Surgical masks were originally designed to protect the wearer from infectious droplets in clinical settings, but it doesn’t help much to prevent the spread of respiratory diseases.
Federal, state, city, and medical partners of US National Institute for Occupational Safety and Health (NIOSH) are awaiting its findings about the stockpiled personal protective equipment (PPE).
Data from the 2014 Ebola virus outbreak at two Sierra Leone facilities reveal daily usage rates for disinfectant and personal protective equipment, informing future outbreaks.
This chapter provides an outline of the following best practices:
- General Principles
- Personal Protective Equipment for Healthcare Worker
- Personal Protective Equipment for Trained Observer
- Donning and Doffing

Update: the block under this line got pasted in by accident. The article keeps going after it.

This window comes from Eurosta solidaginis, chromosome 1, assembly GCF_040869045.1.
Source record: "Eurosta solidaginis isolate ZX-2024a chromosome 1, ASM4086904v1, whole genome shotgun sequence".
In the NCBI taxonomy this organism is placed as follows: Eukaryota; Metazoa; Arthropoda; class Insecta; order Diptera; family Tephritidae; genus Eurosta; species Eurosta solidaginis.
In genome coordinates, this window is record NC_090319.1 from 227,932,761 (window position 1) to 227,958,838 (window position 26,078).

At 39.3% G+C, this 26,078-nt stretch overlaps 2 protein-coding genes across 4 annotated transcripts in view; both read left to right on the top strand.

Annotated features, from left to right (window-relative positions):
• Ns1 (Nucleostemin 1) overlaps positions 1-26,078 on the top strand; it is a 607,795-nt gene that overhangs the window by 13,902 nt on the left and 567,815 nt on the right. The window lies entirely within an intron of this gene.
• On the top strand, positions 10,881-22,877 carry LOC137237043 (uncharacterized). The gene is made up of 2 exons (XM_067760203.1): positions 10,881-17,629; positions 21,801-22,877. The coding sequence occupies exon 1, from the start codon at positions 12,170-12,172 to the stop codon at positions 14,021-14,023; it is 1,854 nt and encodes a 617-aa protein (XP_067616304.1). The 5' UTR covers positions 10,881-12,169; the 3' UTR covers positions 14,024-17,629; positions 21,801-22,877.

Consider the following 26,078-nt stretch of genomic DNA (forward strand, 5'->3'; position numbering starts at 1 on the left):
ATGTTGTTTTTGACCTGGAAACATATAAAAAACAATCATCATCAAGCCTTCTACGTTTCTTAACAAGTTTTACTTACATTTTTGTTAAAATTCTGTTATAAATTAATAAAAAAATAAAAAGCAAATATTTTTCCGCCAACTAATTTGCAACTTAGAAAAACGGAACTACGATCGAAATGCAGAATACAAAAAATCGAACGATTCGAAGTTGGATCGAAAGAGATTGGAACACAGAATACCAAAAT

- Healthcare Waste Management
- Suggested Practice in Under-Resourced Settings.
The assessment found that optimizing doffing protocols to protect against all types of viruses may necessitate reinforcing careful handling of scrubs and good glove/hand hygiene with effective agents.
Human factors methodologies can identify error-prone steps, and suggest remediation strategies.
The US Biomedical Advanced Research and Development Authority (BARDA) and Applied Research Associates, Inc. are partnering to advance the development of respirators that can be reused up to 100 times.
This resource offers videos on respirator wselection and use in an agricultural setting.
Hospital infection control guidelines recommend surgical masks for infections spread by droplets, but new research challenges that approach.
Findings suggest the inclusion of saturation or similar liquid stress simulation in protective equipment testing standards.